George Washington Papers at the Library of Congress,
1741-1799: Series 3h Varick Transcripts
George Washington to John Banister, April 21, 1778
I do not mean to exclude altogether the idea of patriotism. I know it exists, and I know it has done much in the present contest. But I will venture to assert, that a great and lasting war can never be supported on this principle alone. It must be aided by a prospect of interest, or some reward.—George WashingtonWell we know that NOW! Washington was writing about the Continental Army in the winter of 1778 at Valley Forge. He describes requests for furloughs coming fast and furious with word of enemy British soldiers getting a handsome compensation from their government. US officers were paying expenses out of their own pockets, and Washington was seeing gloomy handwriting on the wall.
The implications for the present quagmire in Iraq, of what the Father of Our Country wrote 228 years ago, are stunning in their immediacy. What is not comparable is how the notion of “patriotism” plays out in both scenarios.
These questions surfaced for me in the course of several emails between me and my friend Christopher Dickey regarding his latest Newsweek column, Wars of Hate another entry in his “Shadowland” series. His beautiful reminiscence of his last dinner with friend and renowned author John Gregory Dunne is intriguing for what is left, fatefully, to the imagination.
Partly because Chris just found a lost diskette of newspaper clippings Dunne gave him at that time, and concurrent with the publishing of Dunne’s wife of forty years, Joan Didion’s, memoir of the loss of her husband and daughter within months of each other, "The Year of Magical Thinking," he has described their conversation relating to events of the day, and Dunne’s ideas on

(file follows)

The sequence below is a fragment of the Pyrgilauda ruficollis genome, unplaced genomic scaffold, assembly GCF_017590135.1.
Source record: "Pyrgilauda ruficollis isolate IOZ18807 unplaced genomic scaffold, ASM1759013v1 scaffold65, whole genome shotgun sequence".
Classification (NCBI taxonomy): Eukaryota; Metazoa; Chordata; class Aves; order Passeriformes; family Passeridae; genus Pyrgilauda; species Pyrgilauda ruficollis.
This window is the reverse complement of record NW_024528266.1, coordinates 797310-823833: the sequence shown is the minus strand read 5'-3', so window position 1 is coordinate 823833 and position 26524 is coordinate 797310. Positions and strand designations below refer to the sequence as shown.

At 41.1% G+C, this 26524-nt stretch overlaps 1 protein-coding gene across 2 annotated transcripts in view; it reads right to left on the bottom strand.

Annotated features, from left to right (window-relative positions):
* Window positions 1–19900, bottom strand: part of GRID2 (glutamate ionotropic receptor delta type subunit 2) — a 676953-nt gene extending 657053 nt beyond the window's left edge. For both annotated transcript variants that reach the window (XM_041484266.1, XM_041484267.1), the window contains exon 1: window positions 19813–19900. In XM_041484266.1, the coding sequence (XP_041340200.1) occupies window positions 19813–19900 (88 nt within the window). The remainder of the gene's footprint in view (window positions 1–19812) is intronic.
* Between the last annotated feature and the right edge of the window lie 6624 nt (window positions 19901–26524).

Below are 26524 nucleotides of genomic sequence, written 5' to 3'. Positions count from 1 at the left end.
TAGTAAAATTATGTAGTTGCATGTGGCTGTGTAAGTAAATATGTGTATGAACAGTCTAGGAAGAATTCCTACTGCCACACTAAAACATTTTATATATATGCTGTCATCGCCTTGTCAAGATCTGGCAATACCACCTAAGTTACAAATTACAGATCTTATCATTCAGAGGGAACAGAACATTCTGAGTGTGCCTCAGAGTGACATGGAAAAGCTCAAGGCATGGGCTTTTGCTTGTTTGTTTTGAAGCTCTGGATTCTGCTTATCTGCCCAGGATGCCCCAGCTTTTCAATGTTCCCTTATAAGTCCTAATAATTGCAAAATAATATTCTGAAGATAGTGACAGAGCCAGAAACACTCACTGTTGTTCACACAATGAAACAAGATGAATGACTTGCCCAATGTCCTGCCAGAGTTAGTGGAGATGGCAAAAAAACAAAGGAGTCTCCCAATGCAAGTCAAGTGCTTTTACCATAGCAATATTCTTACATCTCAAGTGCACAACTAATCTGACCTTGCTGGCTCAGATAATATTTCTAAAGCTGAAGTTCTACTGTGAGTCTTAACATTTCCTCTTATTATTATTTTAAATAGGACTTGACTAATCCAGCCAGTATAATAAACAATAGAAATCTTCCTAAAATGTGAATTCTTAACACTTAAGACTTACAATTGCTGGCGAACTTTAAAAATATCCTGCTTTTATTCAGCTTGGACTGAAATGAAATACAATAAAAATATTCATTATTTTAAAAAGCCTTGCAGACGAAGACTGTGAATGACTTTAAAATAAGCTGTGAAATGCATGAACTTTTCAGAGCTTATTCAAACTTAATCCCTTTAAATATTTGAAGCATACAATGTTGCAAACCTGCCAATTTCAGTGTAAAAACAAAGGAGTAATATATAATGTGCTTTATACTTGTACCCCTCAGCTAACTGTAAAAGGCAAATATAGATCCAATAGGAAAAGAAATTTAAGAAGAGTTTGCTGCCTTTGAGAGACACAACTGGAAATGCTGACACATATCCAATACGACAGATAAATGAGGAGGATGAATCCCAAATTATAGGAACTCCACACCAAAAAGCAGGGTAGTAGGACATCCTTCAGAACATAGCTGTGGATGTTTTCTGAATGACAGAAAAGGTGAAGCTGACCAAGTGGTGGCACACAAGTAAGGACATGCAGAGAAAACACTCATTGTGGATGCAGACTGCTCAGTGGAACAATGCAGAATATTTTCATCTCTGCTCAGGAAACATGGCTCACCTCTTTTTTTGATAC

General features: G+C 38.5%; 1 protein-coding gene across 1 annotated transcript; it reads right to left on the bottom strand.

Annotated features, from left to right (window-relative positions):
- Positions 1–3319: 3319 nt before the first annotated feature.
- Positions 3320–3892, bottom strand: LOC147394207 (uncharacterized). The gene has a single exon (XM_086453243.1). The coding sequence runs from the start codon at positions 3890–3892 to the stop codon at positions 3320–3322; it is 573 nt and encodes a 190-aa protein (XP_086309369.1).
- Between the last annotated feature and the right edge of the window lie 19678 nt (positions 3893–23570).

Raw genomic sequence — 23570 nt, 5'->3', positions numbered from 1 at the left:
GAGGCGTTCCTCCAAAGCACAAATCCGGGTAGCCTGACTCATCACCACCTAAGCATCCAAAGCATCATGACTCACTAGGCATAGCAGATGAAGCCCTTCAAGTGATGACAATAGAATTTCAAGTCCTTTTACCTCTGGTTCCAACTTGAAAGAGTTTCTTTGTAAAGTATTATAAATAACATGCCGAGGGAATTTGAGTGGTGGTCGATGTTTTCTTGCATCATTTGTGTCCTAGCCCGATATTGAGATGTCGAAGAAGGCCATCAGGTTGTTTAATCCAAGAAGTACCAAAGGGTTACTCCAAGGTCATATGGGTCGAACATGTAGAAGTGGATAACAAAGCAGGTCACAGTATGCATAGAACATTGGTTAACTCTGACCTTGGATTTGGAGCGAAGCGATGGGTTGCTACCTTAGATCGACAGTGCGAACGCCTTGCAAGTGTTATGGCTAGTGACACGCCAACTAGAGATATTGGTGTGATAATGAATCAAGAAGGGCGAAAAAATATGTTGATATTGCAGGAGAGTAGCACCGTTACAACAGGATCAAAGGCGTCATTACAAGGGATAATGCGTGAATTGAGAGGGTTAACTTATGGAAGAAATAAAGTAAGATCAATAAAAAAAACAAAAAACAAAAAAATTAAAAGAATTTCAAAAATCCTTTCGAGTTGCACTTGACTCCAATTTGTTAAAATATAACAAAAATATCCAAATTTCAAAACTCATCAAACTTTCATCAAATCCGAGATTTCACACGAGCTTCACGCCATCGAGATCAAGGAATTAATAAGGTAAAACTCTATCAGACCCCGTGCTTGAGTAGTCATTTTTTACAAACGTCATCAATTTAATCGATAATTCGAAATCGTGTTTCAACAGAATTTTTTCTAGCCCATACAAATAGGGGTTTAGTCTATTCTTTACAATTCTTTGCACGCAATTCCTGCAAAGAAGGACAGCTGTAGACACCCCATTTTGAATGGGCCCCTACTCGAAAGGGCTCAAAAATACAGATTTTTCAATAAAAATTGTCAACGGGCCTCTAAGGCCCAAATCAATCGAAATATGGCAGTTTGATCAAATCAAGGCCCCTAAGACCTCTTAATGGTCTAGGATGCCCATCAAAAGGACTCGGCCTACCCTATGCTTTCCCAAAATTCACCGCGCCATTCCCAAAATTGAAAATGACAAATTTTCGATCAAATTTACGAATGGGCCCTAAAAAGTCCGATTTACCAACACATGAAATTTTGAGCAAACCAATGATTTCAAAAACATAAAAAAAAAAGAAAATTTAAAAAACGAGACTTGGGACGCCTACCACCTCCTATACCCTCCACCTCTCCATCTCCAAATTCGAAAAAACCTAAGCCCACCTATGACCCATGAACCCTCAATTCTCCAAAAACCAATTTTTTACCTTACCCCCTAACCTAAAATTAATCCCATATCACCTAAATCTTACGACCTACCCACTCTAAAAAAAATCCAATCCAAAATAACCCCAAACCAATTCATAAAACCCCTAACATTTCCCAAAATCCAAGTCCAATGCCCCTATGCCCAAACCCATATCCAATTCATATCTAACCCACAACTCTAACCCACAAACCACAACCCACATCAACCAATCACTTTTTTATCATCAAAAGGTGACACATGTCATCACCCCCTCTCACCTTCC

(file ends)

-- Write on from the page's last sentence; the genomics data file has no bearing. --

I will not reveal the eloquent conclusion Chris draws for himself on the meaning of patriotism in the context of his remembrance of his dining with Dunne. The relation of Washington’s plight, and his plea for adequate support for his troops, to the occupation of Iraq, with the present-day ill-equipped soldier illuminates the meaning of “patriotism” with a clarity absent in the ambient public discourse.
John was interested in patriotism. He was fascinated by the real substance of it, which he saw as diametrically opposed to what he called “the spectator patriotism” exploited by the Bush administration as it went looking for wars...
…John would rage. He was articulate and funny then and always, but such was his passion that I remember him as almost inchoate when he talked about the bastards who wouldn’t end their Global War on Terror, which was conceived in rhetoric and dedicated to their re-election, yet would send America’s sons and daughters on futile errands of suffering and slaughter. John said he was going to write a book about patriotism, but he had a novel to finish first, and then he died.—Dickey
Patriotism itself may be a romantic relic of past eras, especially with today’s “age of information” immediate access to goings-on anywhere on the planet—I can instantly empathize with the child being pulled out of the rubble in the earthquake tragedy in remote Kashmir as it plays out on cable news.
Perhaps “patriotism” needs to be hooked into a new world view, which is just that—a view of us all as citizens of the world, patriotic to our mutual goals of "life, liberty, and prosperity."